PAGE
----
SAMI'S COLOURFULWORLD

Monday, 20 April 2015

Portugal - Rossio

We were dropped by the tuk-tuk's driver at Pedro IV Square, most commonly known as Rossio Square, even today a meeting point for tourists and locals.

In the square King Peter IV, who was also the First Emperor of Brazil as Peter I, is honoured in a marble statue atop a 23mt high column, erected in 1870. 
Panoramic view of Rossio square (photo from net)
Statue to King Peter IV in Rossio Square




The square is also home to D.Maria II National Theatre, where plays can still be seen, the Rossio Station, a big fountain, as well as cafes and shops some dating back to the 18th century. 
And Isn't the black and white cobbled pavement so beautiful?


D. Maria II National Theatre and Rossio Square









D. Maria II National Theatre
One of the old cafe's still operating since 1929 -  Cafe Nicola  with it's Arte deco facade, was  in it's heyday a literary and political meeting place, where for example the poet Manuel Maria Barbosa do Bocage, used to meet up with friends.

Cafe Nicola (photo from net)

Just to the left of Rossio, on the way to Restauradores Square, Rossio Station, built in 1886/7 looks more like a Palace or a Theatre than a railway station. 

Designed in a Neo-Manueline style, by the Portuguese architect Jose Luis Monteiro, it's 8 curved doors match the 9 windows above, and it has a clock tower at the top.
Strangely enough, the station's platforms are located 30 metres above the main entrance. 
A few years ago it was renovated and connected with the Restauradores underground station (Metro).

It's still considered one of the most beautiful stations in Europe (and maybe the rest of the world!!). It's here that you can catch a train to Sintra.
We climbed the escalators to the platforms so we could have a look at the interior of the station.




Rossio Station - main entrance 






Platforms - Sintra line


From the platform floor there's access to the Station from the 1st of December street and a viewing platform enables you to take photos of the city below.


1st December Street - from where you can also enter the station at platform level


St George's castle in the distance
































































St George's castle - photo taken from  Rossio Station

 
We couldn't leave Rossio without buying Roasted chestnuts from a street vendor.
The smell is so wonderful, it just warms you up... 
It's just such a typical Portuguese tradition, eating chestnuts in winter.

Roasted chestnut  street vendor
  Hope you are enjoying the tour of Lisbon.
Tuesday, 17th March 2015

16 comments:

  1. That station looks like a palace for sure, beautiful!

    ReplyDelete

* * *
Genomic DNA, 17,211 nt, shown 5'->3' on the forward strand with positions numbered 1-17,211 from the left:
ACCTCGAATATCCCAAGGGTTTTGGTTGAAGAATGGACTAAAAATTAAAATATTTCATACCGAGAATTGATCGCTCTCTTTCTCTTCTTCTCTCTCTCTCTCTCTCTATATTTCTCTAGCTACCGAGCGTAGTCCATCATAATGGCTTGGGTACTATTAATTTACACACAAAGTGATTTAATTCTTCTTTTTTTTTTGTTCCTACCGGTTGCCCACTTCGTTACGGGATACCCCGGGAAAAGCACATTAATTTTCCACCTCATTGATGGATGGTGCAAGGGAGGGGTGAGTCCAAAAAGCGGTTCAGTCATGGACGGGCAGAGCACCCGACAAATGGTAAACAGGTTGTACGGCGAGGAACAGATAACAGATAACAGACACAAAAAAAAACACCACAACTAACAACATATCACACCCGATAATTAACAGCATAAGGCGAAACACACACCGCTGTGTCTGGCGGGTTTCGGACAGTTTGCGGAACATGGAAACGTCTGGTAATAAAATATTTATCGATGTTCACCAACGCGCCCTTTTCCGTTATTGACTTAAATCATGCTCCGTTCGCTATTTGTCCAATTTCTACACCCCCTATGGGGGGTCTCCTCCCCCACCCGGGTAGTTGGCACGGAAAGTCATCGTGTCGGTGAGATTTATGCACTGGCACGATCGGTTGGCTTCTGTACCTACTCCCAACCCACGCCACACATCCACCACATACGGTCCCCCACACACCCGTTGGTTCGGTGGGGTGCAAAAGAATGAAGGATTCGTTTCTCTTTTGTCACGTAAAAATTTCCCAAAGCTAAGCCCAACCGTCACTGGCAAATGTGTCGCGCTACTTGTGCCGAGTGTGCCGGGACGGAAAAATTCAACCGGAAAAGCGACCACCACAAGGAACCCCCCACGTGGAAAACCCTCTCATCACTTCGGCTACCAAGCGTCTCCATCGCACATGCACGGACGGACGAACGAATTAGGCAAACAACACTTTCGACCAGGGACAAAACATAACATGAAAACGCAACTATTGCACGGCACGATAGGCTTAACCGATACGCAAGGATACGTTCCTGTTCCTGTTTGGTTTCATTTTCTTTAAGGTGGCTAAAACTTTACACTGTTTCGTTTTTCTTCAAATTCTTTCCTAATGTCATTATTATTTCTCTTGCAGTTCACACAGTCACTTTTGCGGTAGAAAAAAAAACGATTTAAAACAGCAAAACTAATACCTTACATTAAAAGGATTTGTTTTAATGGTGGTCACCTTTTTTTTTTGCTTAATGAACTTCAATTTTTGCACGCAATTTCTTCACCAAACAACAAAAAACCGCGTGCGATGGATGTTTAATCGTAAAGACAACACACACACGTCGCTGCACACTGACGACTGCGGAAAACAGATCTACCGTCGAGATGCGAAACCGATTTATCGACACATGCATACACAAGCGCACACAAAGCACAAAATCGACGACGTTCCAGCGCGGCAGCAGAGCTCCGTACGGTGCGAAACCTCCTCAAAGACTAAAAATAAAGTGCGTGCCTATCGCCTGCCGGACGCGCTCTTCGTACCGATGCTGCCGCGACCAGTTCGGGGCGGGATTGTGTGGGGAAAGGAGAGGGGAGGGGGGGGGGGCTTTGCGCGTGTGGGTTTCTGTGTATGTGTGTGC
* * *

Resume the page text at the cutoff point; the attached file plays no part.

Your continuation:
2. It's a beautiful building, could really be a Palace.

    ReplyDelete
  3. Dearest Sami,
    Well, about eating chestnuts, in the Veneto region of Italy where we lived and worked, they did the very same thing and how I LOVED those hot and roasted chestnuts.
    Again a beautiful post about lovely buildings in Lisbon.
    Just noticed to the right that you lost Baby on February 8 of this year... always so sad!
    Hugs,
    Mariette

    ReplyDelete
    Replies
    1. Hi Mariette, didn't know chestnuts were popular in Italy too, that's nice, they are so wonderful in winter.
      Yes, Baby died with cancer about 5 months after the diagnosis, and Mommy died in March last year after being mauled by a dog.

      Delete
  4. Such a beautiful place! Great architecture, but... "1st December Street" is really kinda odd, no? What is it about (a quick google-search revealed nothing from the German servers, at least)?
    Hot chestnuts you can get at the Christmas markets over here. Too sweet for me, though (ha-ha-surprise, no? ;-)...)

    ReplyDelete
    Replies
    1. Never realized chestnuts were that sweet, ok for me.
      First of December is Independence day in Portugal - in 1640, after 60 years under Spanish domain.

      Delete
  5. I have really enjoyed your exciting world tour! The pictures are stunning! Worthy of a published guide. My fellow blogging grandma friend is departing for Amsterdam in a week or so and I forwarded your posts on that location to her when you posted those. She enjoyed them immensely.

    ReplyDelete
    Replies
    1. Thanks J, love your blog, what a great grandma you are!
      Thanks for letting your friend know about my experience in Amsterdam, hope they help with her sightseeing.

      Delete
  6. Gosh Sami I've just been looking back and enjoying your holiday photos.. So beautiful and completely different from 'young' Perth :) so many wonderful memories for you to look back on.

    ReplyDelete
    Replies
    1. Hi Grace, welcome back. Europe has so much history, the monuments are so exquisite, it's one of the things I miss living in Australia, where everything is so new!

      Delete
  7. Yikes!
    The tilework in the Square would make me so dizzy. I'd need a quick drink from that vender. Ha.

    ReplyDelete
    Replies
    1. Thanks for your visit Birdman. Sadly that vendor only sells chestnuts lol...
      You would have to get used to those black and white sidewalks, they're all over Portugal made with limestone.

      Delete
  8. Olá Sami!
    Que bom passar por aqui, pois a praça do Rossio está bem viva em minha memória, bem como o Café Nicola, huuummm que delícia!
    Penso em voltar a Portugal no ano que vem para matar as saudades enfim!!!
    Beijinhos

    Bia <°))))<
    www.biaviagemambiental.blogspot.com

    ReplyDelete
  9. Obrigada pela visita Beatriz. O centro da cidade de Lisboa e maravilhoso! Goze muito a sua viagem para o ano.

    ReplyDelete
  10. Wonderful to see Lisbon through your lens. Both this and the previous post are great!

    ReplyDelete

I would love to hear from you, please leave a comment.